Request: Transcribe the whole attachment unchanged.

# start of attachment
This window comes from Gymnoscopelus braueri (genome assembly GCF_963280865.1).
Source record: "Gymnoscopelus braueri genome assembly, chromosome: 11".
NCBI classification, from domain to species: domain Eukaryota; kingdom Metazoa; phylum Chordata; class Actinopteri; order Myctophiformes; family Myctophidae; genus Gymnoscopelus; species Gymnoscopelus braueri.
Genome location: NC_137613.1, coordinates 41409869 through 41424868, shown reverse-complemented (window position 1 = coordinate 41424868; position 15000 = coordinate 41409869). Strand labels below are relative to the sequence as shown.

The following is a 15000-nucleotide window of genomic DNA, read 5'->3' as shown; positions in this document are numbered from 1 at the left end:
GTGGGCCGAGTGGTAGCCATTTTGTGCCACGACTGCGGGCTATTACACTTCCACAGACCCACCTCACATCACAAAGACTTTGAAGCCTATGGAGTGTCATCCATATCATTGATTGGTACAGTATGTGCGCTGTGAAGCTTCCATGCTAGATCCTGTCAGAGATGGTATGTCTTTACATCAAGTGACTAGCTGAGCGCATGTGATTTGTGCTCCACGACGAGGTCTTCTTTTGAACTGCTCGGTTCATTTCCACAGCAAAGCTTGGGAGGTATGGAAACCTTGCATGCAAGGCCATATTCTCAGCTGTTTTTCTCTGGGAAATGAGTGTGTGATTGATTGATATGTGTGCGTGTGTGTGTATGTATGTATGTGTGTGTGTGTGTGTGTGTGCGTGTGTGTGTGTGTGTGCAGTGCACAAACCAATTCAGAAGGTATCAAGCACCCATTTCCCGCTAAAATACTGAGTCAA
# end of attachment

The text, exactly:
This window comes from Gymnoscopelus braueri (genome assembly GCF_963280865.1).
Source record: "Gymnoscopelus braueri genome assembly, chromosome: 11".
NCBI classification, from domain to species: domain Eukaryota; kingdom Metazoa; phylum Chordata; class Actinopteri; order Myctophiformes; family Myctophidae; genus Gymnoscopelus; species Gymnoscopelus braueri.
Genome location: NC_137613.1, coordinates 41409869 through 41424868, shown reverse-complemented (window position 1 = coordinate 41424868; position 15000 = coordinate 41409869). Strand labels below are relative to the sequence as shown.

The following is a 15000-nucleotide window of genomic DNA, read 5'->3' as shown; positions in this document are numbered from 1 at the left end:
GTGGGCCGAGTGGTAGCCATTTTGTGCCACGACTGCGGGCTATTACACTTCCACAGACCCACCTCACATCACAAAGACTTTGAAGCCTATGGAGTGTCATCCATATCATTGATTGGTACAGTATGTGCGCTGTGAAGCTTCCATGCTAGATCCTGTCAGAGATGGTATGTCTTTACATCAAGTGACTAGCTGAGCGCATGTGATTTGTGCTCCACGACGAGGTCTTCTTTTGAACTGCTCGGTTCATTTCCACAGCAAAGCTTGGGAGGTATGGAAACCTTGCATGCAAGGCCATATTCTCAGCTGTTTTTCTCTGGGAAATGAGTGTGTGATTGATTGATATGTGTGCGTGTGTGTGTATGTATGTATGTGTGTGTGTGTGTGTGTGTGCGTGTGTGTGTGTGTGTGCAGTGCACAAACCAATTCAGAAGGTATCAAGCACCCATTTCCCGCTAAAATACTGAGTCAA